3 tips and one ultimate solution to avoid killing them.
Why do I have gnats in my kitchen?
We used to have them in summer, but with global warming and the Indian summer that lasts, midges persist in our kitchens. They swirl around fruit and vegetables as they ripen, much to our dismay. In summer, gnats swarm into our kitchens in search of good things, then seem to take to our kitchens so well that they never leave.
So how do you avoid them, and when they’re already there, how do you get rid of them? We’ve come up with a few simple tips to keep those pesky little creatures away from our worktops.
Sort assiduously and empty your garbage cans
Attracted by the odors and humidity of your food, midges will flock to your garbage can. On the one hand, emptying the garbage can regularly will limit odours. On the other hand, proper sorting will limit the release of odors, humidity and heat from certain types of waste. What to do? Rinse all packaging before throwing it away, place your organic waste in a compost bin and make sure you clean out your waste containers once they’ve been emptied. Sorting is good for the planet and for recycling materials, but it also helps reduce the amount of waste in the household garbage can that will be incinerated, as well as reducing odors.
Fruit in the open, a bait for midges
We love biting into these fruits! What’s more, they add color to the kitchen. But how we hate them when they’re surrounded by a large family of gnats flying all over the place, the anguish! Well, Grandma left us some simple tricks to scare them away. Simply place cloves around your fruit dish, they hate it. There are also simple traps, but we prefer to scare them away rather than kill them. You’ll also find fruit and vegetable containers on the market that promise to slow down their ageing or preserve them.
Throw away spoiled fruit, plants and flowers
Turn your old apples into compote, your old bananas into banana bread and throw away wilted flowers and plants. Indeed, rot has a nasty tendency to attract midges, which love it. There’s nothing worse than a banana at the end of its life, at the bottom of the fruit dish. In fact, the appearance of midges can be a sign that a fruit is at the end of its life. Spoiled fruit and vegetables can still be eaten. For example, if you have an overripe banana and you know you won’t have time to eat it, simply freeze it and it will be perfect in a chilled smoothie for Sunday morning brunch.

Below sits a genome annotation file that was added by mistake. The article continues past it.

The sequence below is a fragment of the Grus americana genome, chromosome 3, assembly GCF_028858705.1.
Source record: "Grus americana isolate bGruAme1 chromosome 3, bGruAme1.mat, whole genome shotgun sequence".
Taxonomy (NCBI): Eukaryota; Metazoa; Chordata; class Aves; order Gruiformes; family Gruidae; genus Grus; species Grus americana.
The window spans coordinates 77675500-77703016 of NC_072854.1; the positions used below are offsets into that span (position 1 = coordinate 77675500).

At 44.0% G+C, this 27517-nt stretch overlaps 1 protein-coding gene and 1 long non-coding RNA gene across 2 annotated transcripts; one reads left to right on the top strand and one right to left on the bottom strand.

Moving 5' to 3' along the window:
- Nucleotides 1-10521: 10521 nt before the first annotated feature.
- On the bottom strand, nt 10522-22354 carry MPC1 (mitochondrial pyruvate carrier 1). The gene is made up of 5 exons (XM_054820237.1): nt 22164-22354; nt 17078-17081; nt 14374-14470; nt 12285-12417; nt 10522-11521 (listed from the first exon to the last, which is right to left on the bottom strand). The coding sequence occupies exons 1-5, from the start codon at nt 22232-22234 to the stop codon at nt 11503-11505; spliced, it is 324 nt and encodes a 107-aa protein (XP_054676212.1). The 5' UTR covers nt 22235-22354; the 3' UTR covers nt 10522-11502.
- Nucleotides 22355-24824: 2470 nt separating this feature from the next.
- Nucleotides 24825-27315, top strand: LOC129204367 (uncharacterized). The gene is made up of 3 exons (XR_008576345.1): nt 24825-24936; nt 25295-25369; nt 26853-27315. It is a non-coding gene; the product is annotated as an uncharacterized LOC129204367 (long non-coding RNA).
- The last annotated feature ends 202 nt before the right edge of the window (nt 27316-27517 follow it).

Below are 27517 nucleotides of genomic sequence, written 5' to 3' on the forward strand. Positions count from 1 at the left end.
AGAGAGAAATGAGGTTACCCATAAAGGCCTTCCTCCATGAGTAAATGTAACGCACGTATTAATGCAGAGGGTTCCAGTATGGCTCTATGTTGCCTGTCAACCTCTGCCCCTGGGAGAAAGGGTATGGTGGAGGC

The trick that will help you
Your compost is surely the meeting place for these little flying creatures. It’s sometimes difficult to combine waste sorting and comfort in the kitchen. That’s why we’ve created Mint, a compost garbage can with a vacuum system that won’t let any odors escape. A good solution that guarantees no midges. Find out more here.
There are many solutions for sorting organic waste. It’s up to you to find the one that best suits your habits in the kitchen and at home. We’ve tested a number of alternatives, which you can read about in our article: Worm composters, bokashis and indoor composters, we’ve tested for you (article to come).
Gnats, living creatures around living food – don’t feel guilty, it’s normal!
Finally, let’s not forget that gnats are a part of everyday life, just like many other small creatures. Our fruit, vegetables and other food products are fresh and “alive”. Good hygiene in the kitchen will certainly ensure a reduction in gnats and avoid having, for example, kitchen moths, but just because you have them doesn’t mean your kitchen is dirty. So don’t feel guilty, gnats are normal and there are solutions to avoid them.